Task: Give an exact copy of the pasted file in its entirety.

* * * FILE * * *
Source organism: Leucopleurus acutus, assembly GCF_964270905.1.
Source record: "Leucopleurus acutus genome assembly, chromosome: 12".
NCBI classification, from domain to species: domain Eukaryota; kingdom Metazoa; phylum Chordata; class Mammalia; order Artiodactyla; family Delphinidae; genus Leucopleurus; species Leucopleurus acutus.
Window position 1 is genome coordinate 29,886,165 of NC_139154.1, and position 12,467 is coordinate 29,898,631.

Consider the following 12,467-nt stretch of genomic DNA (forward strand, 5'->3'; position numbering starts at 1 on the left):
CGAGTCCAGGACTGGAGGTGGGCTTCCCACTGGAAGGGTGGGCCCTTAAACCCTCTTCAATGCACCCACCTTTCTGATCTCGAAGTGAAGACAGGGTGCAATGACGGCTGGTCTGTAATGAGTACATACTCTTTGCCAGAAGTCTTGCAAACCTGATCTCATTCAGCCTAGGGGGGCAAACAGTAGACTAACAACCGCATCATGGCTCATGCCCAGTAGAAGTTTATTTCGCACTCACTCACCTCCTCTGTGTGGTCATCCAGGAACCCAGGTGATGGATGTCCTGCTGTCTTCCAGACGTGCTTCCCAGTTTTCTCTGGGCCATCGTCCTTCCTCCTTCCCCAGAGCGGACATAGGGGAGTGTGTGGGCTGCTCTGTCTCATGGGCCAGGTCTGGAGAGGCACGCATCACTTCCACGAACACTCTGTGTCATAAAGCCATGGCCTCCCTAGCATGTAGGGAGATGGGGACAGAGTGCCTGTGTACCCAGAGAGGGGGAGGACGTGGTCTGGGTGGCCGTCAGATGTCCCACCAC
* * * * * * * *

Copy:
Source organism: Leucopleurus acutus, assembly GCF_964270905.1.
Source record: "Leucopleurus acutus genome assembly, chromosome: 12".
NCBI classification, from domain to species: domain Eukaryota; kingdom Metazoa; phylum Chordata; class Mammalia; order Artiodactyla; family Delphinidae; genus Leucopleurus; species Leucopleurus acutus.
Window position 1 is genome coordinate 29,886,165 of NC_139154.1, and position 12,467 is coordinate 29,898,631.

Consider the following 12,467-nt stretch of genomic DNA (forward strand, 5'->3'; position numbering starts at 1 on the left):
CGAGTCCAGGACTGGAGGTGGGCTTCCCACTGGAAGGGTGGGCCCTTAAACCCTCTTCAATGCACCCACCTTTCTGATCTCGAAGTGAAGACAGGGTGCAATGACGGCTGGTCTGTAATGAGTACATACTCTTTGCCAGAAGTCTTGCAAACCTGATCTCATTCAGCCTAGGGGGGCAAACAGTAGACTAACAACCGCATCATGGCTCATGCCCAGTAGAAGTTTATTTCGCACTCACTCACCTCCTCTGTGTGGTCATCCAGGAACCCAGGTGATGGATGTCCTGCTGTCTTCCAGACGTGCTTCCCAGTTTTCTCTGGGCCATCGTCCTTCCTCCTTCCCCAGAGCGGACATAGGGGAGTGTGTGGGCTGCTCTGTCTCATGGGCCAGGTCTGGAGAGGCACGCATCACTTCCACGAACACTCTGTGTCATAAAGCCATGGCCTCCCTAGCATGTAGGGAGATGGGGACAGAGTGCCTGTGTACCCAGAGAGGGGGAGGACGTGGTCTGGGTGGCCGTCAGATGTCCCACCAC